Ralph Breaks the Internet
Mission: Impossible - Fallout
Log in with Facebook
Forgot your password?
Don't have an account? Sign up here
and the Terms and Policies,
and to receive email from Rotten Tomatoes and Fandango.
Already have an account? Log in here
Please enter your email address and we will email you a new password.
No consensus yet.
No consensus yet.
All Critics (25)
| Top Critics (9)
| Fresh (23)
| Rotten (2)
The focus of Obscene remains steadfastly on the man, thanks to a rich variety of archival and interview clips that span his entire career and a slew of colleagues, fiends and enemies.
Though Obscene tells the story without fully exploring its nuances, that story is both fascinating and more than a little inspiring.
A compelling documentary about [Barney Rosset] directed by neophytes Neil Ortenberg and Daniel O'Connor.
A warm, entertaining compendium of counterculture voices (including Jim Carroll and Amiri Baraka) and literary landmarks.
Filled with reminiscence and laughter, this lively and largely adoring documentary looks back on the life and work of Barney Rosset, best known as the longtime owner of Grove Press.
[A] very fine documentary.
An entertaining and engrossing film.
This film is an engaging portrait of the man and a fair assessment of his achievement.
While the filmmakers squander some excellent opportunities that might have helped to illuminate the contradictions in their subject, this remains a fascinating study of an unrepentant American maverick.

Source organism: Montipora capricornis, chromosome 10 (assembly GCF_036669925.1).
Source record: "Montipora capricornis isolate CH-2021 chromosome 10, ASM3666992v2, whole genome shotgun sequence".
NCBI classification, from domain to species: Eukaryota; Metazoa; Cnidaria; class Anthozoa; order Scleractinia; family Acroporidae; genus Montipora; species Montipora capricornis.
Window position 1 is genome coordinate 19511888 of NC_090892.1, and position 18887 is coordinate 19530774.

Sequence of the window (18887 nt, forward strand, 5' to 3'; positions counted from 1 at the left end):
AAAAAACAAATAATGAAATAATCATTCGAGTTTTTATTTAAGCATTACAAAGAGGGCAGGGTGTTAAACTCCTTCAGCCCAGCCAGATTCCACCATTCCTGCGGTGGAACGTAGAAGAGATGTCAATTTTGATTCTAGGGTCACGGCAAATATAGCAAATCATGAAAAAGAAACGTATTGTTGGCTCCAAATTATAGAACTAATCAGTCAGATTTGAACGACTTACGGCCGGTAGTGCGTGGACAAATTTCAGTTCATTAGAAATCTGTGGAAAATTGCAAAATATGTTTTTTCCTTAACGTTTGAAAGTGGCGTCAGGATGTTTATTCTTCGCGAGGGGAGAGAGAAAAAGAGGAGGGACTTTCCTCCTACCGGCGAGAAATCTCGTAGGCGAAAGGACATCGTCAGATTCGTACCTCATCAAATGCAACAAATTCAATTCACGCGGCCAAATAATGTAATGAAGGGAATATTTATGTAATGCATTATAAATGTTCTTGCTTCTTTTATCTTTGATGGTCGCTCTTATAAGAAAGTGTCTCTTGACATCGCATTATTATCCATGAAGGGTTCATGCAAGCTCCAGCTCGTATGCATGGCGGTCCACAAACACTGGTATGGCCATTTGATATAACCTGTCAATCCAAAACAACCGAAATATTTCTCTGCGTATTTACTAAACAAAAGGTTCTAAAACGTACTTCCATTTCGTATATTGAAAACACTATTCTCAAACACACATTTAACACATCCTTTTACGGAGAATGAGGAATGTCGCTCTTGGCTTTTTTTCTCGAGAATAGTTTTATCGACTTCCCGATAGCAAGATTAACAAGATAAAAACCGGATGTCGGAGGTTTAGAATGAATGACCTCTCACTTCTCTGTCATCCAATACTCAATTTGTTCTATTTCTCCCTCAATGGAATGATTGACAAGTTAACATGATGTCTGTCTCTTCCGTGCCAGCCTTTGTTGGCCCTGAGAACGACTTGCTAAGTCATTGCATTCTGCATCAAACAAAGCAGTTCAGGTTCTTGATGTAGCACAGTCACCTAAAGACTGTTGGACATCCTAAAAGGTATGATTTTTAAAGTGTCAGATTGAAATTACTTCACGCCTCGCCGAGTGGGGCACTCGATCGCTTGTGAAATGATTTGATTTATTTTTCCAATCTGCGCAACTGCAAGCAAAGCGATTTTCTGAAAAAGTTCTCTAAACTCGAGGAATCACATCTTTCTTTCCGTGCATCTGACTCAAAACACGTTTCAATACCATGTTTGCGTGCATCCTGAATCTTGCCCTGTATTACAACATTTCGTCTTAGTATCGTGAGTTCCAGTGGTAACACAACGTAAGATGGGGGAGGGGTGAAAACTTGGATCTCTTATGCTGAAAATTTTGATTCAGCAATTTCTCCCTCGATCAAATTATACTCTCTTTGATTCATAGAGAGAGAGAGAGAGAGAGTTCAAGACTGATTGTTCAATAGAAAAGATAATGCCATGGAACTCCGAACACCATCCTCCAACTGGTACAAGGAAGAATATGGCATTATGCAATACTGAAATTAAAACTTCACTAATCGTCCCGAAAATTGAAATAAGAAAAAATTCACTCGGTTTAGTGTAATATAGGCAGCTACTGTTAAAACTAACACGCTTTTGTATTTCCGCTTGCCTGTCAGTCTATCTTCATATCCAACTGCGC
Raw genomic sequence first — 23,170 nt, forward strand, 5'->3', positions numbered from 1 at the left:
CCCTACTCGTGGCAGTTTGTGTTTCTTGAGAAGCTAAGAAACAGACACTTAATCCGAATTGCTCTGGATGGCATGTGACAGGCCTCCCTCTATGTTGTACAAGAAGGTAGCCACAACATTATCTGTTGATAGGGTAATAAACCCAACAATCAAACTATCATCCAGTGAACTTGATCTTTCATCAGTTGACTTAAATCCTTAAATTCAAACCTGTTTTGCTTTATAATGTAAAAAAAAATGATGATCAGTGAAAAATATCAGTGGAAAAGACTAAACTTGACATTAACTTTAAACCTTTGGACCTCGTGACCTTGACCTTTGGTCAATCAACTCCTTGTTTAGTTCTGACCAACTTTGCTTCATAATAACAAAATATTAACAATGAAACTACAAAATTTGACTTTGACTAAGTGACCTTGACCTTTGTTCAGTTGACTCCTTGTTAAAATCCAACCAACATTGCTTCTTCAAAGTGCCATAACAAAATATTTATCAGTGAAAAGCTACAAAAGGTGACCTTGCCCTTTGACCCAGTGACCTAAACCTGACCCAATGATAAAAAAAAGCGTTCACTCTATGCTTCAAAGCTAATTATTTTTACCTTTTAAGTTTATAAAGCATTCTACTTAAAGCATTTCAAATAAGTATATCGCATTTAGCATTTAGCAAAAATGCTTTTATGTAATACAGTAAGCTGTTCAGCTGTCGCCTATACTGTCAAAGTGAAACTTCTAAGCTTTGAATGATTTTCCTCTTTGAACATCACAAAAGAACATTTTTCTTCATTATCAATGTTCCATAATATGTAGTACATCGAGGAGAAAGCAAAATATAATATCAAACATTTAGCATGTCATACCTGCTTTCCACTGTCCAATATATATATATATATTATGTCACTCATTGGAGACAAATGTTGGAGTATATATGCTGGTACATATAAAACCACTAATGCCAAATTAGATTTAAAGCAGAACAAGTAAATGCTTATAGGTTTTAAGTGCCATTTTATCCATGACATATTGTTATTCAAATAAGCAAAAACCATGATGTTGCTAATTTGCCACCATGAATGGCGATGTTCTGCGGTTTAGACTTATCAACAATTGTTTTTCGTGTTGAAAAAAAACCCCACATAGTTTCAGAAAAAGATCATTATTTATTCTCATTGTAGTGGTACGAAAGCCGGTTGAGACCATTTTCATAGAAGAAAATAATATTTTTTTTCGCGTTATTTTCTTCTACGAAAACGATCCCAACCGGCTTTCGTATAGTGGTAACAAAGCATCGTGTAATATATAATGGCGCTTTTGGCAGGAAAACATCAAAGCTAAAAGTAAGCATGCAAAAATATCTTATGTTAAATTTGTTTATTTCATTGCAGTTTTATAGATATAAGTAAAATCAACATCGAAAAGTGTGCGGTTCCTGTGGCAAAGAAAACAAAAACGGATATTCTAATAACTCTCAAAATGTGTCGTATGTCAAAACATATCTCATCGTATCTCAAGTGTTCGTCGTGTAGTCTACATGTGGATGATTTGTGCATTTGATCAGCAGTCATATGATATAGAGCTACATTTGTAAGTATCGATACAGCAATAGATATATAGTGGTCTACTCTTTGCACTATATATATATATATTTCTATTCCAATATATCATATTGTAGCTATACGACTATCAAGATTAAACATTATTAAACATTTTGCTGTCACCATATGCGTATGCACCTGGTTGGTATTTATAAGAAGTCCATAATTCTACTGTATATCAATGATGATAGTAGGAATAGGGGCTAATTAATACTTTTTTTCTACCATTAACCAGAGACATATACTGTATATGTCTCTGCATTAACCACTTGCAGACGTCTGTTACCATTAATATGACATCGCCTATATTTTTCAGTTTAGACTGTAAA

Obscene, is melancholic. The eerie contradiction is how chirpy and cheery this remarkable activist, and self-confessed sex addict, is at more than 80 years of age.
An entertaining docu-tribute.
Brilliant social history about one of the greatest publishers of the modern epoch, even if he is "Human, All Too Human"
"Obscene" is an illuminating documentary about the legendary Grove Press and its longtime owner, Barney Rosset who felt there was "no word uttered that should not be published." While it may seem reductive to think of a single source for the challenges to repression in the fifties, Rosset was certainly responsible for much of it. Amazingly enough, it came down to his being in the right place at the right time after a failed attempt to break into the film business with a documentary about racism called "Strange Victory," made shortly after World War II.(He would get another chance when Grove Press distributed "I Am Curious(Yellow)" in America.) The opportunity of Grove Press arrived through his first wife(by one count Rosset has been married four times), allowing him to not only publish the works of Samuel Beckett, but also courting controversy and court cases by publishing Lady Chatterley's Lover, Tropic of Cancer and Naked Lunch, amongst others. That's not to mention the scrutiny from intelligence agencies for publishing the Autobiography of Malcolm X and excerpts from Che Guevara's diary.(The biography of Che I have was published by Grove Press.) He also founded the literary journal Evergreen Review which brought "Howl" to the public during its court case.(In fact, Evergreen Review is still going strong on the internet.) Along with fiction and articles, the magazine contained erotica which so inflamed then congressman Gerald Ford that he called for the impeachment of Supreme Court Justice William O. Douglas for simply writing an article in it. In fact, Grove Press made a lot of money from erotica which made up for its boom and bust cycles. So, it might not come as a surprise to some that Rosset was not on especially good terms with women's rights groups(A televised interview with Al Goldstein framing the documentary does nobody any favors.) and actually fought the unionization of the publishing house.
There are no approved quotes yet for this movie.